Equality is white: cinema, race, and power

The main objective of this panel is to remove the white racial experience from invisibility, hence from normality. In cinema, as in other fields, only non-white bodies are usually marked by an idea of ​​”raciality”. Our horizon here is to produce advances in “naming the norm”, giving clear outlines to this experience, in a kind of whitenography, as Michelle Matiuzzi affirms.

The idea of ​​calling marked people as white also comes from observing the constant updating of the historical division of labor, where black bodies are called to speak only when their speech is confined within the trace race. We want to create an environment where the white anti-racist work, here connected to cinema, can be thought, mapped, visualized. Racism, as Grada Kilomba says, is a problem for the whites, after all. That the nonwhites have to solve it is, therefore, a double exploration: this panel wishes to act against it.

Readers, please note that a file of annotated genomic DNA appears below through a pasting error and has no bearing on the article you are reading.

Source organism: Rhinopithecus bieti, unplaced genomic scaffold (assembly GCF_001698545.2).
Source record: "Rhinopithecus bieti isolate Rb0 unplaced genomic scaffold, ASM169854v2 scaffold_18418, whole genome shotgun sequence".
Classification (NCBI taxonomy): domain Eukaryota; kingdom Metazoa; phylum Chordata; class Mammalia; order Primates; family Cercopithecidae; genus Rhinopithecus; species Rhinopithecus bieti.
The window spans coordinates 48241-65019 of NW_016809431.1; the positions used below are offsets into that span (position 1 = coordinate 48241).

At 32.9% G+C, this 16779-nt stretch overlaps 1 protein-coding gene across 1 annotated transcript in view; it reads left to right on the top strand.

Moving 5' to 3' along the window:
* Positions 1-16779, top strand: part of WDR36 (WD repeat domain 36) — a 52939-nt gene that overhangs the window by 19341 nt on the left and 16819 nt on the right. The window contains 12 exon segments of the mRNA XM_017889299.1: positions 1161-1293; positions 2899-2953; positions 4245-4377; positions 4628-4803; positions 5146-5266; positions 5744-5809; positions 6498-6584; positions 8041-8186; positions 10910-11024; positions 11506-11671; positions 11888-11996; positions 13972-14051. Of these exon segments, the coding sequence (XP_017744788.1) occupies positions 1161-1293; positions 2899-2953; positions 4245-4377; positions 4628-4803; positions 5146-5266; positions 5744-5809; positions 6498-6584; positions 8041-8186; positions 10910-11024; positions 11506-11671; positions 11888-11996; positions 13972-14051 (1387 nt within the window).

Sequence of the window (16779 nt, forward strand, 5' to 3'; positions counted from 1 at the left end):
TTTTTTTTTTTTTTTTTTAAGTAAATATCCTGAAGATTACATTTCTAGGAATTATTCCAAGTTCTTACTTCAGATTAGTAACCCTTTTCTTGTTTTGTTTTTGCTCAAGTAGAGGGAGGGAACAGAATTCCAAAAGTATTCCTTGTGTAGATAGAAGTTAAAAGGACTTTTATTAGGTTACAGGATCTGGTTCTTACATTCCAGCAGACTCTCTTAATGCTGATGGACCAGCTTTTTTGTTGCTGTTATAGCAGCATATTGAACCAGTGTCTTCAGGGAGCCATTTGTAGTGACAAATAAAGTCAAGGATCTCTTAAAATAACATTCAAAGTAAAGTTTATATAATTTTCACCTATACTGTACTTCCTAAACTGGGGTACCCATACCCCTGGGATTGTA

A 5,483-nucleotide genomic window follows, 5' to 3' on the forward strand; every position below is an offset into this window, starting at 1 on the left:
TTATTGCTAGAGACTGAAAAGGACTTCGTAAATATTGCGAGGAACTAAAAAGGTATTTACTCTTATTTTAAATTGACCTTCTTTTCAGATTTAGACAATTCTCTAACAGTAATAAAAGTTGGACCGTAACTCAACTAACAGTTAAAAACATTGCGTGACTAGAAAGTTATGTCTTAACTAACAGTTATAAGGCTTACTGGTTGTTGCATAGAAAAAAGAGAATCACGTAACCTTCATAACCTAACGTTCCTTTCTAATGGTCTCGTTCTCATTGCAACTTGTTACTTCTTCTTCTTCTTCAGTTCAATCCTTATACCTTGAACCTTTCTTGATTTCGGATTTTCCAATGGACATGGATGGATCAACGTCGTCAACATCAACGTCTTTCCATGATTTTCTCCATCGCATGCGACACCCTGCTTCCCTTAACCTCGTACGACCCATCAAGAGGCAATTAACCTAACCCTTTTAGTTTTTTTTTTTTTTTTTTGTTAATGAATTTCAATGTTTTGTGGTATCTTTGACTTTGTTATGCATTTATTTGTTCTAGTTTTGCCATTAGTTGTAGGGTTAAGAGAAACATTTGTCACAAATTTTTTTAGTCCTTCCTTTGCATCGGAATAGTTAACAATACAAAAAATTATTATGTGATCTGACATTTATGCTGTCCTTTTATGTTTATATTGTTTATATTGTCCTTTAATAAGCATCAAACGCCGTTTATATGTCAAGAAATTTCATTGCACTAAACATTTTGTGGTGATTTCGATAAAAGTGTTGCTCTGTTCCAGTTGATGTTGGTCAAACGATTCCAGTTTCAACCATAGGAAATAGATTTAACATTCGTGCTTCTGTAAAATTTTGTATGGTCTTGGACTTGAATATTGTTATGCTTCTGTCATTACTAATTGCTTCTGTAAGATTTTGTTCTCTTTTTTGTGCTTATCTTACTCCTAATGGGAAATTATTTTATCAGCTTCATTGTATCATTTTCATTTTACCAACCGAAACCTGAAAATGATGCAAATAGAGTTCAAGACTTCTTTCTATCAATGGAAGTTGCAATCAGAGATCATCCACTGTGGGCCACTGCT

Assuming the ambiguity of replacing white bodies in an interface of visibility, it is desired here that the political works of these people must, necessarily, operate according to a certain negative program, in which “unlearning, undoing, silencing and boycotting cease to be mechanisms against black people and dissenters in general to become a sort of self-destructive ethic of which the white alliance work depends,” as Jota Mombasa says.

After all, a white anti-racist program that doesn’t go through paternalistic strategies of maintaining power, as for example the rhetorical figure of “giving the voice”.

How, at last, does “being white” produce a mode of circulation and access within the field of cinema and festivals? How did this marker act in the cinema environments, sets and in the paths in relation to this circuit? How do the ideas of “equality”, “plurality” and a demand for “union” act as disguises for the maintenance of privilegie structures? These are some of the basic questions that make up this proposition.


* Suggested readings